Canelo Alvarez dominated Gennady Golovkin in their trilogy bout, resoundingly putting an end to their long-standing rivalry.
The 12-round bout was never in doubt, with Alvarez (58-2-2) attacking early. He controlled the first eight rounds, until Golovkin (42-2-1) finally showed signs of life in the ninth round. Age played a factor, as the 40-year-old Golovkin lacked the speed that made him such a force throughout his career. Prior to Saturday’s fight, the eight years separating him and Alvarez never served as a major factor in their first two bouts—but it certainly did last night.
Alvarez boxes in a captivating manner, and he has influenced a plethora of fighters. One, in particular, is emerging Bellator star Aaron Pico, who continues to learn from every round Alvarez fights.
“I’ve been inspired by Canelo for years, and I have so much respect for him,” Pico says. “It was really cool to see how he set the tone early against Golovkin.”
Speaking from his home in Albuquerque, New Mexico, Pico spoke with Sports Illustrated moments after Alvarez successfully defended his undisputed super middleweight title.
“Early on in the fight for Canelo, he was the hunter,” Pico says. “He had a lot to prove given the fact that he lost his last fight. Props to him for going up to 175, but that extra weight played a factor [in the loss at light heavyweight this May to Dmitry Bivol]. This is the perfect weight class for Canelo. Now that he’s back to 160, his speed and timing flowed, and those were problems for Golovkin. And he set the tone very early, making Golovkin feel his power right from the start.”
As the fight extended into the later rounds, Alvarez did not look as sharp as he did early on. While this was not his greatest masterpiece, it was an extremely meaningful victory. He avenged that loss in May, and did so by putting an end to one of boxing’s best rivalries.
“Canelo needed to prove to himself that he’s still one of the greatest pound-for-pound fighters on the planet,” Pico says. “And that’s what he did.”
Surprisingly, despite the one-sided affair in the ring, two of the judges scored this fight one round apart with scorecards of 115-113. It is a mystery how they reached that conclusion, and Pico shared his frustration.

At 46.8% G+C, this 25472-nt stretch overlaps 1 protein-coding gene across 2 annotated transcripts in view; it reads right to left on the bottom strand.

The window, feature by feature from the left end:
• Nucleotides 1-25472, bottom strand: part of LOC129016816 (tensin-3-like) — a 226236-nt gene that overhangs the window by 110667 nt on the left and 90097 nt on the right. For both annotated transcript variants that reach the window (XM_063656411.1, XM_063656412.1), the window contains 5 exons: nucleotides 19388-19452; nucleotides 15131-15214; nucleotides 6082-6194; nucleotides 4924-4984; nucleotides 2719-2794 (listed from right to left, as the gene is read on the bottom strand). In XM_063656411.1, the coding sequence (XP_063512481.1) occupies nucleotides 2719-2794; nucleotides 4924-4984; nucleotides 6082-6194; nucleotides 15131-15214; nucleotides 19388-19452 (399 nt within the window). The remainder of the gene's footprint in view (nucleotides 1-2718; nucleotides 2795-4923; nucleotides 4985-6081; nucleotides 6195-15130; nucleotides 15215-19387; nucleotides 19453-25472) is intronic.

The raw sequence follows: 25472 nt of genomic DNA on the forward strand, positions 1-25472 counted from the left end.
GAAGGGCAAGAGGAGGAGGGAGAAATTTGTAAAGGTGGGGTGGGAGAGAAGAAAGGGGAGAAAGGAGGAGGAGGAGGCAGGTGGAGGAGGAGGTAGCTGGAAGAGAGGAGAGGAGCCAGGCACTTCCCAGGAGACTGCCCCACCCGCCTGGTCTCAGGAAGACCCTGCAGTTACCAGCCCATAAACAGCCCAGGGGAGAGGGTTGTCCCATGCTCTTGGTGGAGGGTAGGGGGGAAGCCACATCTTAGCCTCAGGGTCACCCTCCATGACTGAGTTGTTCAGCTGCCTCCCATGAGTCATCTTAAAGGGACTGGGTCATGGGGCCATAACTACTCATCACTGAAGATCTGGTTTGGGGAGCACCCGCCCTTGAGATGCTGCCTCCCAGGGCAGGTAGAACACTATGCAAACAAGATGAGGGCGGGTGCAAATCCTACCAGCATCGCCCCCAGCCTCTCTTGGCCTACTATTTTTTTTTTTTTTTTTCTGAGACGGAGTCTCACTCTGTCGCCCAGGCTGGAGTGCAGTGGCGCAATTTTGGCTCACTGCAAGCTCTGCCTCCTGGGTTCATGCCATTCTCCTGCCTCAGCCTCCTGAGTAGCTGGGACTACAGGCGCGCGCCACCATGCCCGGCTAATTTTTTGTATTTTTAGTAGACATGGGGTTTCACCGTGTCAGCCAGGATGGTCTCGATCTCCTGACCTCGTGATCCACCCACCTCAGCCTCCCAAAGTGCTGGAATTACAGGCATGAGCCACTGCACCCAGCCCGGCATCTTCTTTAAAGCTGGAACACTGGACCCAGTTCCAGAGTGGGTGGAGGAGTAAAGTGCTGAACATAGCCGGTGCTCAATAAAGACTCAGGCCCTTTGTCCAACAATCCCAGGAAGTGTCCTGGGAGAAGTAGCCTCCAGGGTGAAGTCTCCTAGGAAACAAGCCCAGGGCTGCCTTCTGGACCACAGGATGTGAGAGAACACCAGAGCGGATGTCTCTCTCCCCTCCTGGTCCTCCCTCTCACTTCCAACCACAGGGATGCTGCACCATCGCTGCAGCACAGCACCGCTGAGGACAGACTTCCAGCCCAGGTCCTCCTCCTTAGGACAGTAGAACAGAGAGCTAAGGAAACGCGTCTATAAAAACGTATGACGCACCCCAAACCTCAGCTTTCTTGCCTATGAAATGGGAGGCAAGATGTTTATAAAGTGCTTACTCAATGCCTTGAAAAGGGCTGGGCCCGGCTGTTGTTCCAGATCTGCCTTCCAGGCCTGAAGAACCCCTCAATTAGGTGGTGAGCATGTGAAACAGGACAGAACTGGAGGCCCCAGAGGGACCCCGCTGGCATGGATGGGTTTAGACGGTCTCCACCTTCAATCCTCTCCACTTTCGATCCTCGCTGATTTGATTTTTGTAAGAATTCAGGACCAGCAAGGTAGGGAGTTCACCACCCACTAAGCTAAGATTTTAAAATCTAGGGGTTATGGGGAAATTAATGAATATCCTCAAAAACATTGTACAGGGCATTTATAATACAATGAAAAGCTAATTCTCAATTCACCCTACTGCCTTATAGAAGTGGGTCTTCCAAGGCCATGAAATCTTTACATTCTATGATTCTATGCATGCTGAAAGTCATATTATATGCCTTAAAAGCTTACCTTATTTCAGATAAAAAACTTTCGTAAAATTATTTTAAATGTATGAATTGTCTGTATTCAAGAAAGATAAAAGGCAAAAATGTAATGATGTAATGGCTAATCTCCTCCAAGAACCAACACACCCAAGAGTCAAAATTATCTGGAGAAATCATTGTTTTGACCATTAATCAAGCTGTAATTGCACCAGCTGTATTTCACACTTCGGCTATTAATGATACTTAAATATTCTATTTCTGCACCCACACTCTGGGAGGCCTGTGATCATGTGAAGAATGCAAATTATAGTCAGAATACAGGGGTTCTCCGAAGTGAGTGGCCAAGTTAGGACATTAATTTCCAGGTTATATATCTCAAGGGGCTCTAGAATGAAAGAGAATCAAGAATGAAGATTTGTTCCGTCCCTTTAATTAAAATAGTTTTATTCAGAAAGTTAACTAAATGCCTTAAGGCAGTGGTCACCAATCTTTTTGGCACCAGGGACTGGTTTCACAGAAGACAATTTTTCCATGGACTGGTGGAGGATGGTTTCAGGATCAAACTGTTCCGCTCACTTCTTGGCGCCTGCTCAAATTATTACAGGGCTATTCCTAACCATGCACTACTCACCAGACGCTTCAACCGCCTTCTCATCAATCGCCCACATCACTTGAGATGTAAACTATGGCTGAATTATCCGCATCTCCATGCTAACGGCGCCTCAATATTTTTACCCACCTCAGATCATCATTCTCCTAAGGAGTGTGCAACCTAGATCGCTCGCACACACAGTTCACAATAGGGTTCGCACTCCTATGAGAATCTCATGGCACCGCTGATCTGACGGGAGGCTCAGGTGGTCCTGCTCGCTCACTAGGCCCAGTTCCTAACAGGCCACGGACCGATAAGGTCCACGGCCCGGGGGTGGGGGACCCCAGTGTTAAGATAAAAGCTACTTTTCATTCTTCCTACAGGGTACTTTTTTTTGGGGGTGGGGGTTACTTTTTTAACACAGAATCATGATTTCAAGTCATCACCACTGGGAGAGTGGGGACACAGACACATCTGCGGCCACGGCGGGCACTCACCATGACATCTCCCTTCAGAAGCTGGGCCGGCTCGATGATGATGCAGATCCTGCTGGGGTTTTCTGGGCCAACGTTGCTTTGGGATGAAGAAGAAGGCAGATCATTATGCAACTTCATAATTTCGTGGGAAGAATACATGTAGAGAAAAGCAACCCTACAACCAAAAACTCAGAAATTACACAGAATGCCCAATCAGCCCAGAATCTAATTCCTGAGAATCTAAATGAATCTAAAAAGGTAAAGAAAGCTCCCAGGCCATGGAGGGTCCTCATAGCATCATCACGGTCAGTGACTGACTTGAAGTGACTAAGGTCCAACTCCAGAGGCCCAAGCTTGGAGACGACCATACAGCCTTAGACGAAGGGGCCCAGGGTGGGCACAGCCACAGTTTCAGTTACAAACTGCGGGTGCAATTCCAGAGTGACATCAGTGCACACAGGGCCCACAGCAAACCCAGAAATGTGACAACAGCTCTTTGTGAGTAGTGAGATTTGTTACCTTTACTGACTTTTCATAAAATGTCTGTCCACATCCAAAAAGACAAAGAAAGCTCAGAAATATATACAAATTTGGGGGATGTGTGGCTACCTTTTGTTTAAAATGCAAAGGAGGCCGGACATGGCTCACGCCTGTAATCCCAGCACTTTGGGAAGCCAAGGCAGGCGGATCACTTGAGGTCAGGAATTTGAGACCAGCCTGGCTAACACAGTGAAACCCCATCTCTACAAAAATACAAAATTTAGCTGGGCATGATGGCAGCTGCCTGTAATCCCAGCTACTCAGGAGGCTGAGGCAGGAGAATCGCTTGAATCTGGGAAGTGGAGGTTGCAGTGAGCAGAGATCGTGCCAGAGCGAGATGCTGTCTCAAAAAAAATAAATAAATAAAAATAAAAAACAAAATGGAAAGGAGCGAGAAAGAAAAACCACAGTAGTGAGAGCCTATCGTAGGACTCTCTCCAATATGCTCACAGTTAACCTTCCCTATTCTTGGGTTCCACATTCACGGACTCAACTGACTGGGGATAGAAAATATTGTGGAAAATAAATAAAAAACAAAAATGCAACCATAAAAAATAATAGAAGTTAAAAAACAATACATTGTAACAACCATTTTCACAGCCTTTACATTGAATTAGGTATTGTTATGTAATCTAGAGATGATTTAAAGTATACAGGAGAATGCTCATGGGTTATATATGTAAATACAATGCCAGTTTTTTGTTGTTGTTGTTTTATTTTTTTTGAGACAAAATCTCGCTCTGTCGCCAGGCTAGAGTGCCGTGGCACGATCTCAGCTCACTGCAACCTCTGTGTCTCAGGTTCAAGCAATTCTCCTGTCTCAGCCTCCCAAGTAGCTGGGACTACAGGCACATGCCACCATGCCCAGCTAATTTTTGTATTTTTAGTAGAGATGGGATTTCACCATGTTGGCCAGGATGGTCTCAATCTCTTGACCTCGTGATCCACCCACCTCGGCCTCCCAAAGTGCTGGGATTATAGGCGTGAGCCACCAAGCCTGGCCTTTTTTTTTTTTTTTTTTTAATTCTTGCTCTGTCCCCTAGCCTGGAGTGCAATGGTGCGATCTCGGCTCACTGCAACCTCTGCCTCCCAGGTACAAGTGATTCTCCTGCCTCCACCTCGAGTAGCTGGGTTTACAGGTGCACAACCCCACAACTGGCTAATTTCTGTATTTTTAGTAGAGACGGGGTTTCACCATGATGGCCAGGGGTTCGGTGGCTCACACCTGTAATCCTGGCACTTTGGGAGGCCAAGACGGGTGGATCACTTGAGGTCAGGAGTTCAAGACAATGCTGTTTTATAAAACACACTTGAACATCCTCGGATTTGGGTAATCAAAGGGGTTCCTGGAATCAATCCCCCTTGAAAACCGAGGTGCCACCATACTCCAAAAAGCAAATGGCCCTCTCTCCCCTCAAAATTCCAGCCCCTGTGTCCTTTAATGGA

“Maybe Triple G won two or three rounds, but 115-113, that’s crazy,” Pico says. “Boxing really needs to tighten up their scoring system because that’s absolutely ridiculous. People’s livelihoods depend on this, so it needs to be better. I don’t know the answer—I would never want to be a judge—but they need to tighten things up. This was clearly Canelo’s fight.”
Pico (10-3) next fights on Oct. 1 at Bellator 286 in a featherweight bout against Jeremy Kennedy. Riding a six-fight win streak, the 25-year-old Pico overwhelms opponents with a blend of grappling and power that few others in the sport possess.
“My goal is to push the pace and break Jeremy Kennedy,” Pico says. “With the power I have, I feel I can knock him out early. I think it’s going to be a great night for us.”
It is only a matter of time before Pico challenges for the featherweight title. That is a crowded scene that also includes reigning champ Patrício “Pitbull” Freire, AJ McKee, Adam Borics, and Mads Burnell—but he believes he is the one to redefine the division.
“I’m mentally and physically ready to be champion,” Pico says. “I’m waiting for that phone call. There is only one man standing in my way right now, and that’s Jeremy Kennedy, but I feel like I could fight for the title right now and win it. When I get that phone call, myself and my team, we’ll be ready. I don’t want to just be a good champion. I want to be a great champion.”
Pico drew further inspiration from Saturday night’s performance by Alvarez, who left no doubt he was the better fighter against Golovkin.
“My mindset in a fight is, ‘Don’t let it happen, make it happen,’” Pico says. “Canelo made that known from the start by coming after Golovkin. He let his hands go and executed his game plan. He had a chip on his shoulder, and he went out and proved he is still the king.”
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